Views on Life and Family in Canada and U.S.

Bishops Addressed Meeting Held in Dominican Republic

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SANTO DOMINGO, Dominican Republic, SEPT. 6, 2002 ( Bishops of the Americas who met here this week paid special attention to the worrying situation of life and the family in the United States and Canada.

During his address, Bishop William Skylstad, vice president of the U.S. episcopal conference, emphasized the great opportunities and challenges facing the family in his country.

He decried the 1.2 million abortions carried out annually, and said that many families, especially those of immigrants, suffer poverty.

Bishop Skylstad noted that advocates are pressing hard for same-sex “marriage” and for the legal right of homosexual couples to adopt children. He also mentioned the growth of single mothers and fathers, as well as the increase of families where both parents work outside the home.

And “close to 39 million Americans do not have health insurance, including 8.5 million children,” the bishop added.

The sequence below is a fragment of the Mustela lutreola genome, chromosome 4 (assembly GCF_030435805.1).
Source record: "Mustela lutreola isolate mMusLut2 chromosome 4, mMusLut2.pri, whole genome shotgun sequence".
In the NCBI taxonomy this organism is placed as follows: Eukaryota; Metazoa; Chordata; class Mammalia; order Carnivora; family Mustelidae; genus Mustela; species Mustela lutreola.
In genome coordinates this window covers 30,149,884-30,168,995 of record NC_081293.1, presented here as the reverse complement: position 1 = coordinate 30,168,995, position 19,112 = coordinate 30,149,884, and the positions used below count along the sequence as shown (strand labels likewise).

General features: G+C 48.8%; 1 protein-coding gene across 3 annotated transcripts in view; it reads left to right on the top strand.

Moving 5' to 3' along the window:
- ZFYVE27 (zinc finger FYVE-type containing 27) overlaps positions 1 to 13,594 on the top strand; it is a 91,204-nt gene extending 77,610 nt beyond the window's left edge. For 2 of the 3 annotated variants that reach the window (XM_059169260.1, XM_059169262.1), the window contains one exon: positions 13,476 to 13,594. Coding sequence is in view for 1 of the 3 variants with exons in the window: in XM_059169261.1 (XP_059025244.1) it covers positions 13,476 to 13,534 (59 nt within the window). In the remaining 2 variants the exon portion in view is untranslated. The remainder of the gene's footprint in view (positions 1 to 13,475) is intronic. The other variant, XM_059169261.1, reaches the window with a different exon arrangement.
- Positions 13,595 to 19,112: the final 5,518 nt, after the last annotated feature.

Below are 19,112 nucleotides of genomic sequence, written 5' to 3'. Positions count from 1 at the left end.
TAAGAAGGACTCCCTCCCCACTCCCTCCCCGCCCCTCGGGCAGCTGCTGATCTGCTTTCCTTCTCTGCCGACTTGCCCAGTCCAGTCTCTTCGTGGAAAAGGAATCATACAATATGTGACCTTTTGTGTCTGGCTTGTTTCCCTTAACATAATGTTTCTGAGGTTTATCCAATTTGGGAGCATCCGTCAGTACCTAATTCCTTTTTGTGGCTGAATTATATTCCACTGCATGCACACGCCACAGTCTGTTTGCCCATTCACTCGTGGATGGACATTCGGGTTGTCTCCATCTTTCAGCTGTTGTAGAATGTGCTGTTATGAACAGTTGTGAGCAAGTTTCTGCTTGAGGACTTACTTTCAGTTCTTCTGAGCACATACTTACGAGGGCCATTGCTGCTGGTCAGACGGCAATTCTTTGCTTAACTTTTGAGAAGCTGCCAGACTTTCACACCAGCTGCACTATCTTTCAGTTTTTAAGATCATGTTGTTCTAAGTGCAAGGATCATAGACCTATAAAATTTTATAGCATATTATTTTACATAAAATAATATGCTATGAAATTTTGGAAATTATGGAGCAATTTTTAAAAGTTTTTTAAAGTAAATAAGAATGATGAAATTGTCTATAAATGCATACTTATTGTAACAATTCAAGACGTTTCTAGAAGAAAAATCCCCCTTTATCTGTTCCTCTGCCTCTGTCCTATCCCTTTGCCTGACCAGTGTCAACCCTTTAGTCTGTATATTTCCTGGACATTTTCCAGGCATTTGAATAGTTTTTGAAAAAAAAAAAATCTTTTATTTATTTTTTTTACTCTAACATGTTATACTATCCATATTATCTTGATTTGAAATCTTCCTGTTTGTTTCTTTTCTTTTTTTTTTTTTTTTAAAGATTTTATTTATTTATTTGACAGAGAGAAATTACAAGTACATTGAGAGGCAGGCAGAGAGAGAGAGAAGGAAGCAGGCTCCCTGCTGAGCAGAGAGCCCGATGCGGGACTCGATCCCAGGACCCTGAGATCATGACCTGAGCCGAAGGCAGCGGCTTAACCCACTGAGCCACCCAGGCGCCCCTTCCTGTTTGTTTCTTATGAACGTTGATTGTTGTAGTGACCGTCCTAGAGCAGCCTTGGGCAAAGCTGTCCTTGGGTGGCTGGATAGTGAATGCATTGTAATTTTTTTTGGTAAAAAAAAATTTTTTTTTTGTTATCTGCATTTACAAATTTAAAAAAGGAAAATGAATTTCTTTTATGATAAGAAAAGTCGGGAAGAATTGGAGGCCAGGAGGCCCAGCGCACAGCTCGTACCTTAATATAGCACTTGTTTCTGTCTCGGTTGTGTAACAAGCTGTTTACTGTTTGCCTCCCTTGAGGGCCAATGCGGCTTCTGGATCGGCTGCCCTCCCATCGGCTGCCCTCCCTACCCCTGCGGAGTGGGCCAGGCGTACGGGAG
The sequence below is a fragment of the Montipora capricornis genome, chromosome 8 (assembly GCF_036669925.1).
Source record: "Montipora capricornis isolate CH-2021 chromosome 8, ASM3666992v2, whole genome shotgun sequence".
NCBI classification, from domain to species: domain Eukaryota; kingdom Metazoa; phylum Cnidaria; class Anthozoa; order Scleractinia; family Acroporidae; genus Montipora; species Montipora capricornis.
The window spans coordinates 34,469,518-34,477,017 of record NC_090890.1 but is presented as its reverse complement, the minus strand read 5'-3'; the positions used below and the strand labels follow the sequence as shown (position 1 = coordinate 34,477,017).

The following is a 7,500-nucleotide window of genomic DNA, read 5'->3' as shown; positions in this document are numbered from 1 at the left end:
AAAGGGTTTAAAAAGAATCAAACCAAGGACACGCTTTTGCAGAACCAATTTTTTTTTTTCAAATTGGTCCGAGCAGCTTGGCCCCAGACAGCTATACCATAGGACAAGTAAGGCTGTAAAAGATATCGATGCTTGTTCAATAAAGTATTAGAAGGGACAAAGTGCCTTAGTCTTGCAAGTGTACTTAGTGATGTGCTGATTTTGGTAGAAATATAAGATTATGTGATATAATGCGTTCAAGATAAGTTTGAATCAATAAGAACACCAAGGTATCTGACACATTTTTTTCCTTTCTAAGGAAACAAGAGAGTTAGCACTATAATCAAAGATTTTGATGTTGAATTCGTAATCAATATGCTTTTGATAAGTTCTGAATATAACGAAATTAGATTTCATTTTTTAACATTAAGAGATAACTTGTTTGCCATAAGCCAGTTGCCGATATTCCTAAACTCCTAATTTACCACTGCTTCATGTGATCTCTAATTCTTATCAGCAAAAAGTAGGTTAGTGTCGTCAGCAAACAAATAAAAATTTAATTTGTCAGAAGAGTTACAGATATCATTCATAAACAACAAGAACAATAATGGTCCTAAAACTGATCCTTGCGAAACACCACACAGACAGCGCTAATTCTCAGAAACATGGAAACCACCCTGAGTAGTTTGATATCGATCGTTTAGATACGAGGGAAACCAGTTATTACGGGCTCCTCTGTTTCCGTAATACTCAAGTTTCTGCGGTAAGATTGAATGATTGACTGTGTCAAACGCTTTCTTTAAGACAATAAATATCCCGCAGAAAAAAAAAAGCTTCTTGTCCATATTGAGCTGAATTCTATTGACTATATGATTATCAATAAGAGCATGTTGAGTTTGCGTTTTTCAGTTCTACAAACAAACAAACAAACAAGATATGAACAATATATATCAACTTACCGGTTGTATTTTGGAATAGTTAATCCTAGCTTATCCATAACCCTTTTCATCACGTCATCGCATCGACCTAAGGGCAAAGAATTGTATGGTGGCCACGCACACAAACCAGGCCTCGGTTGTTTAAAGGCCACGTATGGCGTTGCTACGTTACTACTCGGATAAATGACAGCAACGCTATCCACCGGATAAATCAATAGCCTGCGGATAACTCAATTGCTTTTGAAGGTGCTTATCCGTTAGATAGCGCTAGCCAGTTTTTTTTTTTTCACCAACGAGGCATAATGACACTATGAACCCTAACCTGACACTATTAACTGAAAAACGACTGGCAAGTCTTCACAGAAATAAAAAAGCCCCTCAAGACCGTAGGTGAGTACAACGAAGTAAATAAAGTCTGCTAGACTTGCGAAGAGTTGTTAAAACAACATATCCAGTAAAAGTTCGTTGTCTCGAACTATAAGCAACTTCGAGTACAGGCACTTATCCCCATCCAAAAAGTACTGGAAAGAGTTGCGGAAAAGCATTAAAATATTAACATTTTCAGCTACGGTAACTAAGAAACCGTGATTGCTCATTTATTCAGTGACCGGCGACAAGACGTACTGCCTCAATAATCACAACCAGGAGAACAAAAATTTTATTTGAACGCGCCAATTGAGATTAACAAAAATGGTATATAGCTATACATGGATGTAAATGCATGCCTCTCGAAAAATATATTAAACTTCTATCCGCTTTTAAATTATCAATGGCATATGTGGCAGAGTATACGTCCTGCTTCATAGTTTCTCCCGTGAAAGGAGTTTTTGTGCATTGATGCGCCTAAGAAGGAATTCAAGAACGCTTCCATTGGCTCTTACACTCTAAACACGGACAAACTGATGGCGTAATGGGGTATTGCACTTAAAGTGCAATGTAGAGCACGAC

Yet, there are signs of hope, including ecclesial services for the family and more numerous efforts for pro-life and pro-family legislation.

For his part, Bishop Jacques Berthelet, president of the Canadian episcopal conference, described the situation in his country.

“For the past six years,” he said, “the episcopal conference of Canada has responded … through the Catholic Organization for Life and Family [COLF], which it created together with the Knights of Columbus, for the purpose of promoting respect for human life and the dignity and role of the family.”

Canada has not legalized abortion, but there is no law to prohibit it. Since 1993, legislation is awaited on genetic and reproductive technology. COLF has tried to promote legislation befitting the dignity of the human being and the family, he said.

The meeting of representatives of the Americas’ episcopates was promoted by the Pontifical Council for the Family, the Pontifical Commission for Latin America, and the Latin American bishops’ council.

The bishops hope to persuade their governments and lawmakers to protect life and the family.

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